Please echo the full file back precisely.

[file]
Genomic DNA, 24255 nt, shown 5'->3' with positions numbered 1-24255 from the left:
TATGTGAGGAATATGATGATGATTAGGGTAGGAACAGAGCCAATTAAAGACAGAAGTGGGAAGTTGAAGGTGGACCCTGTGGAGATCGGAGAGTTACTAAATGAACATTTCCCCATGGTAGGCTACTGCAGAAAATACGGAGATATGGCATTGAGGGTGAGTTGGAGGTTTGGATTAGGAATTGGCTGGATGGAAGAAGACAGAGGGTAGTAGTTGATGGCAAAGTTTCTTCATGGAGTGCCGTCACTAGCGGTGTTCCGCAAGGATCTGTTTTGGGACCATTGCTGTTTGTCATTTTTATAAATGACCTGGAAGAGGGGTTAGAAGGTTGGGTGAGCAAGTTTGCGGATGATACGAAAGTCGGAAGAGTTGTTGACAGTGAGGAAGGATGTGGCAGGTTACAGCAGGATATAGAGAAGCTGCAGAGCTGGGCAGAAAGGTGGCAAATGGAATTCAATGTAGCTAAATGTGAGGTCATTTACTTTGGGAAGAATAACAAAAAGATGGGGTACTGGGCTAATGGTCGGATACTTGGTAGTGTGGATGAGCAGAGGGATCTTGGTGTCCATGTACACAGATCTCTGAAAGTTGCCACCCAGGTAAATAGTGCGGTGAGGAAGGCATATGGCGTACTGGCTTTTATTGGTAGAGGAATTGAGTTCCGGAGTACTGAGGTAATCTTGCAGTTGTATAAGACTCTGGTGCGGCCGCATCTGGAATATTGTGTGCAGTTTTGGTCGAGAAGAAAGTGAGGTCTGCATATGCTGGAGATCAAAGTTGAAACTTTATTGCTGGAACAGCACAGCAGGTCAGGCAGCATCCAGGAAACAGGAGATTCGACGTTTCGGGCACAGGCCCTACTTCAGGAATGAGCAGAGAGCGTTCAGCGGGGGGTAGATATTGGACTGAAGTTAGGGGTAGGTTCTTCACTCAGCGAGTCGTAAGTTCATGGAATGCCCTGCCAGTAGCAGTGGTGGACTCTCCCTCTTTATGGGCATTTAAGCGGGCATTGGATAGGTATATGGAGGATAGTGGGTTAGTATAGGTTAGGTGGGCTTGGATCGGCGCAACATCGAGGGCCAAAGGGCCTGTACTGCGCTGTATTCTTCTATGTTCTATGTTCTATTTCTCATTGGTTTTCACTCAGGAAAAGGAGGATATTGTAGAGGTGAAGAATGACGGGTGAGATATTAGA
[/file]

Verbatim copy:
Genomic DNA, 24255 nt, shown 5'->3' with positions numbered 1-24255 from the left:
TATGTGAGGAATATGATGATGATTAGGGTAGGAACAGAGCCAATTAAAGACAGAAGTGGGAAGTTGAAGGTGGACCCTGTGGAGATCGGAGAGTTACTAAATGAACATTTCCCCATGGTAGGCTACTGCAGAAAATACGGAGATATGGCATTGAGGGTGAGTTGGAGGTTTGGATTAGGAATTGGCTGGATGGAAGAAGACAGAGGGTAGTAGTTGATGGCAAAGTTTCTTCATGGAGTGCCGTCACTAGCGGTGTTCCGCAAGGATCTGTTTTGGGACCATTGCTGTTTGTCATTTTTATAAATGACCTGGAAGAGGGGTTAGAAGGTTGGGTGAGCAAGTTTGCGGATGATACGAAAGTCGGAAGAGTTGTTGACAGTGAGGAAGGATGTGGCAGGTTACAGCAGGATATAGAGAAGCTGCAGAGCTGGGCAGAAAGGTGGCAAATGGAATTCAATGTAGCTAAATGTGAGGTCATTTACTTTGGGAAGAATAACAAAAAGATGGGGTACTGGGCTAATGGTCGGATACTTGGTAGTGTGGATGAGCAGAGGGATCTTGGTGTCCATGTACACAGATCTCTGAAAGTTGCCACCCAGGTAAATAGTGCGGTGAGGAAGGCATATGGCGTACTGGCTTTTATTGGTAGAGGAATTGAGTTCCGGAGTACTGAGGTAATCTTGCAGTTGTATAAGACTCTGGTGCGGCCGCATCTGGAATATTGTGTGCAGTTTTGGTCGAGAAGAAAGTGAGGTCTGCATATGCTGGAGATCAAAGTTGAAACTTTATTGCTGGAACAGCACAGCAGGTCAGGCAGCATCCAGGAAACAGGAGATTCGACGTTTCGGGCACAGGCCCTACTTCAGGAATGAGCAGAGAGCGTTCAGCGGGGGGTAGATATTGGACTGAAGTTAGGGGTAGGTTCTTCACTCAGCGAGTCGTAAGTTCATGGAATGCCCTGCCAGTAGCAGTGGTGGACTCTCCCTCTTTATGGGCATTTAAGCGGGCATTGGATAGGTATATGGAGGATAGTGGGTTAGTATAGGTTAGGTGGGCTTGGATCGGCGCAACATCGAGGGCCAAAGGGCCTGTACTGCGCTGTATTCTTCTATGTTCTATGTTCTATTTCTCATTGGTTTTCACTCAGGAAAAGGAGGATATTGTAGAGGTGAAGAATGACGGGTGAGATATTAGA